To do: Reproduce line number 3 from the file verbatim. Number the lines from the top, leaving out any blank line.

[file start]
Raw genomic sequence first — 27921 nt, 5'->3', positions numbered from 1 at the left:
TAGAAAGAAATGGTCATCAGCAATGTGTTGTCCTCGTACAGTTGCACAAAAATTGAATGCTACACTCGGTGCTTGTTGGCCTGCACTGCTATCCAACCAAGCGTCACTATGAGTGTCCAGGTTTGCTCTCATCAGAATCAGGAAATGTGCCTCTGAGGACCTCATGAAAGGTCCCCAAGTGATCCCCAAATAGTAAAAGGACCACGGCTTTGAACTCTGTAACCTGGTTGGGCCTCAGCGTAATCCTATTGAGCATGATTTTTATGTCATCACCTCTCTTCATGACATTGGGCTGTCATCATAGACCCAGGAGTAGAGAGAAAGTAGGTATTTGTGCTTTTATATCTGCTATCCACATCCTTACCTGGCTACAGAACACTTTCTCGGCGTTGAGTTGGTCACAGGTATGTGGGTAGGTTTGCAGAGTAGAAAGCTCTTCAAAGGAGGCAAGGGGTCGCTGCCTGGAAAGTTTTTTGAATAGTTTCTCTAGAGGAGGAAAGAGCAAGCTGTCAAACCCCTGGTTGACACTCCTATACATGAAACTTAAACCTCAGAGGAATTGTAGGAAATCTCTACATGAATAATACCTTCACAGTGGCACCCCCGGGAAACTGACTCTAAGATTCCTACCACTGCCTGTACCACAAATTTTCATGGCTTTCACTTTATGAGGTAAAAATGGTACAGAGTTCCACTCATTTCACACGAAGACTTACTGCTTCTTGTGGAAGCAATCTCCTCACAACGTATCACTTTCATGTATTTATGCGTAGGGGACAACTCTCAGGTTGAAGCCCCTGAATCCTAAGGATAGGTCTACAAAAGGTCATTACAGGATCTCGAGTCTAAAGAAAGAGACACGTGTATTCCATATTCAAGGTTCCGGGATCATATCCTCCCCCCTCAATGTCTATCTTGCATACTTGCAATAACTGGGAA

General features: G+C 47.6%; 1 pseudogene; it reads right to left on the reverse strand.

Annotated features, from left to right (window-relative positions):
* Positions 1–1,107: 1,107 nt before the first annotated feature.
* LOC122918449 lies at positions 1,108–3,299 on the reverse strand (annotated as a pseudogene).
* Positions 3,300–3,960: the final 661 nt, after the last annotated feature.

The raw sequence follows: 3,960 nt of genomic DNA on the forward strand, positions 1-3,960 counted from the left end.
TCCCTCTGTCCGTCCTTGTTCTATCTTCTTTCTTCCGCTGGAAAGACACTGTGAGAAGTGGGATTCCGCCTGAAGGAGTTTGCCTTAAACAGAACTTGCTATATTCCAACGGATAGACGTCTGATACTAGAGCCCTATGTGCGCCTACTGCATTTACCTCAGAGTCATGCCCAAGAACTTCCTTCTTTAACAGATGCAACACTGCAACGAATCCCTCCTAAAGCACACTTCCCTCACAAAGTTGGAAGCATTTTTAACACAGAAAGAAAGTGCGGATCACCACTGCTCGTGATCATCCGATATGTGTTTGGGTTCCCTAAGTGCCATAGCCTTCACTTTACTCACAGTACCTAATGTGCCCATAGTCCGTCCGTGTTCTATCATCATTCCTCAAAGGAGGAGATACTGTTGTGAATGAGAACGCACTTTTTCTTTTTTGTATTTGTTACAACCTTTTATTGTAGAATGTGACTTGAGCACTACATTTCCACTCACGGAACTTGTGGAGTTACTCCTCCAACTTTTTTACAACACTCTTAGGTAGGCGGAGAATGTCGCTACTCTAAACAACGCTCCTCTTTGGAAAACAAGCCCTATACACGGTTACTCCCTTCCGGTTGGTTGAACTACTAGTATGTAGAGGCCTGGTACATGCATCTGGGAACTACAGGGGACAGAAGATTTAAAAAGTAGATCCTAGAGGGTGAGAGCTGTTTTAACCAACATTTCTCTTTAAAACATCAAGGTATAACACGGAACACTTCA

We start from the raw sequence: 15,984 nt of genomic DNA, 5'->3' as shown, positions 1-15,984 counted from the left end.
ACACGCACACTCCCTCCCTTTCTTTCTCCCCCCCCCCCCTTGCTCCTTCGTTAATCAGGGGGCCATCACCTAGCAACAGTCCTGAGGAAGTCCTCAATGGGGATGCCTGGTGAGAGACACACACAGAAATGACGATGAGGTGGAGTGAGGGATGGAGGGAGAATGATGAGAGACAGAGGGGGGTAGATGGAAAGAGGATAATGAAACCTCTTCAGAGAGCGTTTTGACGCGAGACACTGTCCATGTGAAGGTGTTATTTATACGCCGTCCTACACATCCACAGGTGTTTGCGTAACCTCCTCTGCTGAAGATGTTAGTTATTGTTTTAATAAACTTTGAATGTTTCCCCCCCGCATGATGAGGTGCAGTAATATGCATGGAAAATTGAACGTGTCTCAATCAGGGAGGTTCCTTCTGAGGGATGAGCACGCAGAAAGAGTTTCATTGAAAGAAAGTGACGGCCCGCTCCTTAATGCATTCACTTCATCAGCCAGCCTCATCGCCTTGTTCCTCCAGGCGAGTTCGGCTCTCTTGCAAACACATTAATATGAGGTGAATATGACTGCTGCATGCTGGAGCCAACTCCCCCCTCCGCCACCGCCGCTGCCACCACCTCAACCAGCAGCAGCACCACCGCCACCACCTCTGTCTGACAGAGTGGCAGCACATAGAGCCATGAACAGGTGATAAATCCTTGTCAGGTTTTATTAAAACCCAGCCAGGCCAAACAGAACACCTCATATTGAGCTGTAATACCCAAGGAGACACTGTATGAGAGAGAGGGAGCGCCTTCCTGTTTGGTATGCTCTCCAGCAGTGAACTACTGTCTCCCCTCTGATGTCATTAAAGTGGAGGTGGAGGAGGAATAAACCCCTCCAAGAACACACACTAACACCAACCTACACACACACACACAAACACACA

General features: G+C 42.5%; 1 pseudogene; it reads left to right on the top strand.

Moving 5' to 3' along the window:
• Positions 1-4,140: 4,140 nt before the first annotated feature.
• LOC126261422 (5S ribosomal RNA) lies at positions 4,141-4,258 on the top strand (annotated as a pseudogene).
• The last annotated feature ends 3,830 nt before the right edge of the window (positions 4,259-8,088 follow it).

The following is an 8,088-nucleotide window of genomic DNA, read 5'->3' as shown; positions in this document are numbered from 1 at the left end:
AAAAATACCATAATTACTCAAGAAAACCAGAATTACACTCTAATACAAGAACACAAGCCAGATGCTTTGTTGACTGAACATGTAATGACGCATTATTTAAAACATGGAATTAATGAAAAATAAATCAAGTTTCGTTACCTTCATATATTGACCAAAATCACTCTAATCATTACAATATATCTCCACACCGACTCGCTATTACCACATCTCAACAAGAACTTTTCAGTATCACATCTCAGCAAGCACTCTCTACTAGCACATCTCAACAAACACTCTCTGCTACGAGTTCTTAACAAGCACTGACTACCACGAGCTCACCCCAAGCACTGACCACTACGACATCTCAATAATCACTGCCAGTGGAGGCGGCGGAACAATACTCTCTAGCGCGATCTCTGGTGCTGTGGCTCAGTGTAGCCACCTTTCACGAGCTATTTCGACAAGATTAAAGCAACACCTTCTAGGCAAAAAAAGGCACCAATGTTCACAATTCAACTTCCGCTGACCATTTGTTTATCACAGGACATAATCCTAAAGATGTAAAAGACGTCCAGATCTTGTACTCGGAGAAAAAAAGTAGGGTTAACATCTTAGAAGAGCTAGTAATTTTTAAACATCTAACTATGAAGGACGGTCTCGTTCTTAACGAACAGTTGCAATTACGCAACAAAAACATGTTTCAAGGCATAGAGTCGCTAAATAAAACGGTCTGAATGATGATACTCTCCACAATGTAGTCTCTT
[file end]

General features: G+C 47.6%; 1 pseudogene; it reads right to left on the reverse strand.